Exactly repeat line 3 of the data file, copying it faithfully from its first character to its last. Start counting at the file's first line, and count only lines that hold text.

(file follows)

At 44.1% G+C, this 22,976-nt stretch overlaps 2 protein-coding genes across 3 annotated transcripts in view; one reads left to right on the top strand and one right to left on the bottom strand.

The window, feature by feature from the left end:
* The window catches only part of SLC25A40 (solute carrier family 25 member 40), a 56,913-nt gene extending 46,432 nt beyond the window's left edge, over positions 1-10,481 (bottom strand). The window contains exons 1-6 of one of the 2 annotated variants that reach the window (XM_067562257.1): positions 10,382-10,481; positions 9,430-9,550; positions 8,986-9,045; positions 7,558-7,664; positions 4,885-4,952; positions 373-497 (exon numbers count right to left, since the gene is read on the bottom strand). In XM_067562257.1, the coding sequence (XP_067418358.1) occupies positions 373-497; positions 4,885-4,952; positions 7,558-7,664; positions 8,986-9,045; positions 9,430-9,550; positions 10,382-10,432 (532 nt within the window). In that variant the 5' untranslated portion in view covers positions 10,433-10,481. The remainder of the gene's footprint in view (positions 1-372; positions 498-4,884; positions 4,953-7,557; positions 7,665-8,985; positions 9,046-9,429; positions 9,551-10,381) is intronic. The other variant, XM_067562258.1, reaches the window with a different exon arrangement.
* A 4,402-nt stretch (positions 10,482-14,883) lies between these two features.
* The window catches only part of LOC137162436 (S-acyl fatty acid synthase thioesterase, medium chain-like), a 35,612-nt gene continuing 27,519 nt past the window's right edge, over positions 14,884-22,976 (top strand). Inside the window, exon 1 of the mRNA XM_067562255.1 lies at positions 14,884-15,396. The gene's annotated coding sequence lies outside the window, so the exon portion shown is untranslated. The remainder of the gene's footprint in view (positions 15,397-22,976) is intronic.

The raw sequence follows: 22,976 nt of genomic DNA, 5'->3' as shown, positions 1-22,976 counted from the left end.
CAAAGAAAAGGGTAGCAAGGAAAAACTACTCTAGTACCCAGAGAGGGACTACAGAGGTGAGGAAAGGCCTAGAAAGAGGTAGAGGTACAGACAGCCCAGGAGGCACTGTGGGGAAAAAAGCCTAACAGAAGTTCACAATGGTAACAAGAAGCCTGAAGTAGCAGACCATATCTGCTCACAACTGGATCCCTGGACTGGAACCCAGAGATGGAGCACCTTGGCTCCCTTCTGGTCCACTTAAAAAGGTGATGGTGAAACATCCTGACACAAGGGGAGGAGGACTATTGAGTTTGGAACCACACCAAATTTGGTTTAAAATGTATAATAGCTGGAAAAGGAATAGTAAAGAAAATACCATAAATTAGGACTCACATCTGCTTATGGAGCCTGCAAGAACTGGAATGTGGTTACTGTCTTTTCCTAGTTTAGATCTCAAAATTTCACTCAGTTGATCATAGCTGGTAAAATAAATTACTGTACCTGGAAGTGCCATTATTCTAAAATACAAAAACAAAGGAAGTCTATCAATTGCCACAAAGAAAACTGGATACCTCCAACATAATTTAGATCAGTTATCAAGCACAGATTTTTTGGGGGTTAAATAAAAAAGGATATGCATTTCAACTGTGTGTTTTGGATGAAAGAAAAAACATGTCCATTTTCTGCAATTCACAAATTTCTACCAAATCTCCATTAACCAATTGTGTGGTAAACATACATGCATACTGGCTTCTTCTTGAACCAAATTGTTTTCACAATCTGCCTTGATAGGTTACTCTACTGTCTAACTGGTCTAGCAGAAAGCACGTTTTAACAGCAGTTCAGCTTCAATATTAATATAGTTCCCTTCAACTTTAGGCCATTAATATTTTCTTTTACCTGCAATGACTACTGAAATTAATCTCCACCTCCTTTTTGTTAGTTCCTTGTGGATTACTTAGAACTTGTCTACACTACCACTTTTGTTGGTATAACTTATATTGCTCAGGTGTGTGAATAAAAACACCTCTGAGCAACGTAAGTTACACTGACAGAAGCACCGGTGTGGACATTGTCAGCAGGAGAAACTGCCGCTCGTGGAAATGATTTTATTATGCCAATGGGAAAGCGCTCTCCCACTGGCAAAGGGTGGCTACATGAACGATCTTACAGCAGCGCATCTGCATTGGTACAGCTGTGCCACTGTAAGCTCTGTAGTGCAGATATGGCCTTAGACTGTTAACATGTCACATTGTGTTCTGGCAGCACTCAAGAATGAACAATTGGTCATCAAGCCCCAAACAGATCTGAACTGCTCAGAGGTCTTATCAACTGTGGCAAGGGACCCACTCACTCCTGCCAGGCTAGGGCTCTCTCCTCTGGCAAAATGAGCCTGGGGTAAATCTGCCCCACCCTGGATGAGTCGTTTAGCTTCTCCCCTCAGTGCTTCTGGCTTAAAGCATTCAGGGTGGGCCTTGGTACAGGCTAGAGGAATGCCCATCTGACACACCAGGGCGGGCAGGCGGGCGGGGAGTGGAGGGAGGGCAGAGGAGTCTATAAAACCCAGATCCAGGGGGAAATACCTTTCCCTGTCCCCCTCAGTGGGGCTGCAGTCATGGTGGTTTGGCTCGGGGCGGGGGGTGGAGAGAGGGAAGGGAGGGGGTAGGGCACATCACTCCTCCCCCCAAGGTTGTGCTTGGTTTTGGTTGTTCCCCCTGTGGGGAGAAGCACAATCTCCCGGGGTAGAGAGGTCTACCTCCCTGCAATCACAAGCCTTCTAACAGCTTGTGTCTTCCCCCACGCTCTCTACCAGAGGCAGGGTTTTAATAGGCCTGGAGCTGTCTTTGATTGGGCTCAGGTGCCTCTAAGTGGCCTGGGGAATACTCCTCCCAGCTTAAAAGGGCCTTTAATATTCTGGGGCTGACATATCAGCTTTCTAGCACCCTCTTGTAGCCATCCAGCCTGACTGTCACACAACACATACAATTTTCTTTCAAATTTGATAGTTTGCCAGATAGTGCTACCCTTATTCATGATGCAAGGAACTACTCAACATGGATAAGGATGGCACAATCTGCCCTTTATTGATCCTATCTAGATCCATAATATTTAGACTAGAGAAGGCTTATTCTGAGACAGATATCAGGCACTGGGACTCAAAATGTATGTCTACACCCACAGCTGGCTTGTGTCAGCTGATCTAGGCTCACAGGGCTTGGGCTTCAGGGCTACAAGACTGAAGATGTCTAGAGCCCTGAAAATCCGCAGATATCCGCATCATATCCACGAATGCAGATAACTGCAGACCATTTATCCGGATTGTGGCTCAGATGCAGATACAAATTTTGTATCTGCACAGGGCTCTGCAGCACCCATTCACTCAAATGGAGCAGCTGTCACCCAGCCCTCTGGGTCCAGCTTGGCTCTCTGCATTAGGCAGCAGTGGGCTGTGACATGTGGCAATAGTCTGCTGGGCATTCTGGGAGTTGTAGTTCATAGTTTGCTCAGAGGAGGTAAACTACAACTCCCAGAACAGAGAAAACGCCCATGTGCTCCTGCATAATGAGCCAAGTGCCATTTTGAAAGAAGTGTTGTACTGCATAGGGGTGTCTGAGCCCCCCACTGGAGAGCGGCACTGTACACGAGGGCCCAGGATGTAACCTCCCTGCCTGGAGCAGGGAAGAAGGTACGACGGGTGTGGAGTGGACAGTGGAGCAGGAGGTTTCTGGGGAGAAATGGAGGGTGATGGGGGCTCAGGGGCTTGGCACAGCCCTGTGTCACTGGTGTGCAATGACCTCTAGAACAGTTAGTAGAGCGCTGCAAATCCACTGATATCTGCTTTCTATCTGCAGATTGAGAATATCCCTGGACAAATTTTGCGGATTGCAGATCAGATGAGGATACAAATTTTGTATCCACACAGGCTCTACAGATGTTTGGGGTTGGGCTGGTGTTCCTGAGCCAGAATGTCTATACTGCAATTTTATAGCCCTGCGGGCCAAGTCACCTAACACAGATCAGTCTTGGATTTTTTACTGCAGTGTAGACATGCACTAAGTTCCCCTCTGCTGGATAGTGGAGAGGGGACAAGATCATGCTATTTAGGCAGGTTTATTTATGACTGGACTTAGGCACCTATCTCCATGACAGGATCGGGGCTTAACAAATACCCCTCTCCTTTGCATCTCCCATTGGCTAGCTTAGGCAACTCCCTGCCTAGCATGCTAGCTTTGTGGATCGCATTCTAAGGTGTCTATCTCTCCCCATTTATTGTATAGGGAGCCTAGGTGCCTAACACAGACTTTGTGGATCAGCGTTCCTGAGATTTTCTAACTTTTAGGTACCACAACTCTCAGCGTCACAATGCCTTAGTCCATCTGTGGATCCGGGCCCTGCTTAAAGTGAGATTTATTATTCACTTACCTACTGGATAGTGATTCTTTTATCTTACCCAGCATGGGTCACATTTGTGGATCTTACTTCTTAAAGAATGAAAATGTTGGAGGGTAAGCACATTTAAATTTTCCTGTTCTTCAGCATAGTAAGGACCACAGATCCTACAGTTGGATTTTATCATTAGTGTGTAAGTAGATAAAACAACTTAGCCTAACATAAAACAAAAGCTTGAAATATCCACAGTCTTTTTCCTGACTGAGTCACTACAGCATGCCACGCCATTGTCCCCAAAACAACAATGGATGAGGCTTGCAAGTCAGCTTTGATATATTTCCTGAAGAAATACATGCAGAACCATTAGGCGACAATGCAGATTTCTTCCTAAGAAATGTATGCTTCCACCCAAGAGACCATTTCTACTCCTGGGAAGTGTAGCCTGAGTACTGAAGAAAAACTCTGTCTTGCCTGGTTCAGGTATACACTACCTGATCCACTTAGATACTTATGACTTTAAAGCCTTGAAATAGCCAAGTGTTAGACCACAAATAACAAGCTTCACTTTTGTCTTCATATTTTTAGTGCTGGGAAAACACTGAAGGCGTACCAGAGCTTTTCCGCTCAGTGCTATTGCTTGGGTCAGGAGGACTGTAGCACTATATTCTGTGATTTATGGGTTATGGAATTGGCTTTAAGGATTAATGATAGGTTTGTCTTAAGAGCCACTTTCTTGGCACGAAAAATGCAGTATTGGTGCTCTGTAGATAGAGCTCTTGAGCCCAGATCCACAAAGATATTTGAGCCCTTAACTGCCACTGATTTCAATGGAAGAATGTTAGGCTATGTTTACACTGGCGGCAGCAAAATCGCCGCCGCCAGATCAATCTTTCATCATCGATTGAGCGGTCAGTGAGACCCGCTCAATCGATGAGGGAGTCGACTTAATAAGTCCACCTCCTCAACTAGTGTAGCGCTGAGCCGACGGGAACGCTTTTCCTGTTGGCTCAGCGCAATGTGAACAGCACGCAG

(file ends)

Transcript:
* The window catches only part of SLC25A40 (solute carrier family 25 member 40), a 56,913-nt gene extending 46,432 nt beyond the window's left edge, over positions 1-10,481 (bottom strand). The window contains exons 1-6 of one of the 2 annotated variants that reach the window (XM_067562257.1): positions 10,382-10,481; positions 9,430-9,550; positions 8,986-9,045; positions 7,558-7,664; positions 4,885-4,952; positions 373-497 (exon numbers count right to left, since the gene is read on the bottom strand). In XM_067562257.1, the coding sequence (XP_067418358.1) occupies positions 373-497; positions 4,885-4,952; positions 7,558-7,664; positions 8,986-9,045; positions 9,430-9,550; positions 10,382-10,432 (532 nt within the window). In that variant the 5' untranslated portion in view covers positions 10,433-10,481. The remainder of the gene's footprint in view (positions 1-372; positions 498-4,884; positions 4,953-7,557; positions 7,665-8,985; positions 9,046-9,429; positions 9,551-10,381) is intronic. The other variant, XM_067562258.1, reaches the window with a different exon arrangement.